The Lion Of Venice: Symbol Of Magnificence And Power Came From Armenian Kingdom Of Cilicia
Cilician pride in Italy
Did you know, that the ancient bronze winged lion sculpture, standing on the pillar in the Piazza San Marco in Venice, which came to symbolize the city, as well as one of its patron saints, St. Mark - arrived from the Armenian Kingdom of Cilicia in the 12th century?
This 3 tons statue has had a very long history, starting its existence as a winged lion-griffin on a monument to the God Sandon in Tarsus in Cilicia about 300 B.C. Sandon was the chief god (see Greek Heracles, Armenian Vahagn) in the Cilician Pantheon from the beginning of the 2nd millennium B.C. A large monument of Sandon was a sight in Tarsus at least until the 3rd century A.D.
Ultimately, the image of the Lion-griffin appeared on the flag of the Venetian Republic, and it is also well known as the “Golden Lion” in the form of the prizes introduced in 1949 at the Venice International Film Festival.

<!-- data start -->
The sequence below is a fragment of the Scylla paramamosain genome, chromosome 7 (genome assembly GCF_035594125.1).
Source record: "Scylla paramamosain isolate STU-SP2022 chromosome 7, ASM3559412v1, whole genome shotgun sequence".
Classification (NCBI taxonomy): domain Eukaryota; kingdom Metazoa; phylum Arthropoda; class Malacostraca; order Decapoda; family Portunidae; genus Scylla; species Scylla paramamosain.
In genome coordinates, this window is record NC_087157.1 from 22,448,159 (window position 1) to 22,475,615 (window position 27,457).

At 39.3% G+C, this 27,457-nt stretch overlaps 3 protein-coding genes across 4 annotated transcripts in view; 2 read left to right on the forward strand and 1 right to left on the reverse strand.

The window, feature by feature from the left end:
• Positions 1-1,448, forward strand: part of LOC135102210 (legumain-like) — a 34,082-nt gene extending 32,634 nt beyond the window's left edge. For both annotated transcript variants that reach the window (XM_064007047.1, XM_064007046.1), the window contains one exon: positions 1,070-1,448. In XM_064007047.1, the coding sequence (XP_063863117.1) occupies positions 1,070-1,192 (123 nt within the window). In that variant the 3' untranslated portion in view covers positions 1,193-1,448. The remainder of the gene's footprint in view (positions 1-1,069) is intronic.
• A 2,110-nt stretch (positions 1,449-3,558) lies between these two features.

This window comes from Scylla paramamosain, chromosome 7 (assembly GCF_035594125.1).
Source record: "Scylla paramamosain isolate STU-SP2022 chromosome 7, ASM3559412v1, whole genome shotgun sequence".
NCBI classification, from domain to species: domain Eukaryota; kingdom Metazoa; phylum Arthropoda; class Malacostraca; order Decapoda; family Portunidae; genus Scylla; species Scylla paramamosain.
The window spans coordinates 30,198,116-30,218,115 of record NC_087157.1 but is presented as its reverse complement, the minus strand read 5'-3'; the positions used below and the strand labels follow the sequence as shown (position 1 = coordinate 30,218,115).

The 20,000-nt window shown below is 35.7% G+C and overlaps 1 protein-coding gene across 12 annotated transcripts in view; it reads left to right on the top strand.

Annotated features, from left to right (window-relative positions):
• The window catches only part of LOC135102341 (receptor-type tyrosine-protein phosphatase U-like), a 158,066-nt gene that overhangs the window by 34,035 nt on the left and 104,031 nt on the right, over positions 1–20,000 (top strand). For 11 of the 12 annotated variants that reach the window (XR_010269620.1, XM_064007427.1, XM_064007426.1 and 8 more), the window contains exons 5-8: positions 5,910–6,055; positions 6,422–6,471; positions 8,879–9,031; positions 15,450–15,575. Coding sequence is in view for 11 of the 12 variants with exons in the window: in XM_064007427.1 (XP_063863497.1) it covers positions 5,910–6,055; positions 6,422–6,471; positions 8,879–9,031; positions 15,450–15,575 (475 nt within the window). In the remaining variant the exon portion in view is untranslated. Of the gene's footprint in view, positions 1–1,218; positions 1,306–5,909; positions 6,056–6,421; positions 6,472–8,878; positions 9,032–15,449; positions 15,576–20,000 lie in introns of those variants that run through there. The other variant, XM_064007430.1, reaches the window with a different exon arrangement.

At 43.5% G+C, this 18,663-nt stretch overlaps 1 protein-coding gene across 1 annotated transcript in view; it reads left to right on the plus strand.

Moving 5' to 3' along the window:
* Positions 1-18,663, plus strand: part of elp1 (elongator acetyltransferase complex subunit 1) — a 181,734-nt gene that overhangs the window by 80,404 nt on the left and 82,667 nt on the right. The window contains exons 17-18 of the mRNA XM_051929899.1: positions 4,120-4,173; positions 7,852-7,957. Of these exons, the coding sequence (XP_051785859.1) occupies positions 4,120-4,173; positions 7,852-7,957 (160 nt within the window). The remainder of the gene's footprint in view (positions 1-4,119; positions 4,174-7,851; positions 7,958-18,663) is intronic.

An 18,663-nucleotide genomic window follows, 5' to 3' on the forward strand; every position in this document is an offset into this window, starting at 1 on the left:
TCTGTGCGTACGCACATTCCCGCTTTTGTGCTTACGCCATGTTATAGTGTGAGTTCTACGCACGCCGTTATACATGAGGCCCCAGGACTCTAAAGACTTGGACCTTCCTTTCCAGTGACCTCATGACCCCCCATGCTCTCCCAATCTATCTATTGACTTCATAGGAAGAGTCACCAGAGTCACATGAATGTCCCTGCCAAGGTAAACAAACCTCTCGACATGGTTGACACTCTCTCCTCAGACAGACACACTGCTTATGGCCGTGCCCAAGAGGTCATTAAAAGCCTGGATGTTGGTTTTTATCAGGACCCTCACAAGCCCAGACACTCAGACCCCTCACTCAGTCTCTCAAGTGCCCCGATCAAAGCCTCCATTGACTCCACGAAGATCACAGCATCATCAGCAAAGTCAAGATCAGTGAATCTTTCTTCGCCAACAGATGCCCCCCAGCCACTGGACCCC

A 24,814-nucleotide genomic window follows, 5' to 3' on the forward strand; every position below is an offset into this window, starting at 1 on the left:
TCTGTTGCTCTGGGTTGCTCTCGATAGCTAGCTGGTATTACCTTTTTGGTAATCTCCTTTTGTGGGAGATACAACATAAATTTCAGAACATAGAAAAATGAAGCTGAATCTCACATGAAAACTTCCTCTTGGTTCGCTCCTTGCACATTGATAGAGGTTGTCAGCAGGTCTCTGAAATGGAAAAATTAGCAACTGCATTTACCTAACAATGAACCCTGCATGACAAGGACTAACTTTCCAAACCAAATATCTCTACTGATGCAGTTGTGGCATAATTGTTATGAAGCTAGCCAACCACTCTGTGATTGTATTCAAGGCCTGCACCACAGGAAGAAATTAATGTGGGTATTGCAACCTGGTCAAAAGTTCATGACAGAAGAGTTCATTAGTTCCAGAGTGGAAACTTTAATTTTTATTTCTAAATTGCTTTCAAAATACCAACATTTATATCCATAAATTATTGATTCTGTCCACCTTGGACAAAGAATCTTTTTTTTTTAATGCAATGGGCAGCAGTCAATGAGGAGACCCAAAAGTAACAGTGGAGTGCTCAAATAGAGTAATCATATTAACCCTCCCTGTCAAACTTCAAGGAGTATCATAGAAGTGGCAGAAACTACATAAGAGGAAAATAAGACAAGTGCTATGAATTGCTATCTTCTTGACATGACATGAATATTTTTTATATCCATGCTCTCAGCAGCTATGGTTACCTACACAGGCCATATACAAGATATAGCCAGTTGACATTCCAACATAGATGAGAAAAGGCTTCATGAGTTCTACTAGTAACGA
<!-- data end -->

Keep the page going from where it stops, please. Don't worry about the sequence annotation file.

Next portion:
The Armenian Kingdom of Cilicia (1080-1375) was a strong ally of the European Crusaders, and saw itself as a bastion of Christendom in the East. Their capital was originally in Tarsus, and later moved to Sis. The Kingdom also served as a focus for Armenian nationalism and culture, since Armenia proper was under foreign occupation at the time.
Cilicia's significance in Armenian history and statehood is also attested by the transfer of the seat of the Catholicos of the Armenian Apostolic Church, the spiritual leader of the Armenian people, to the region.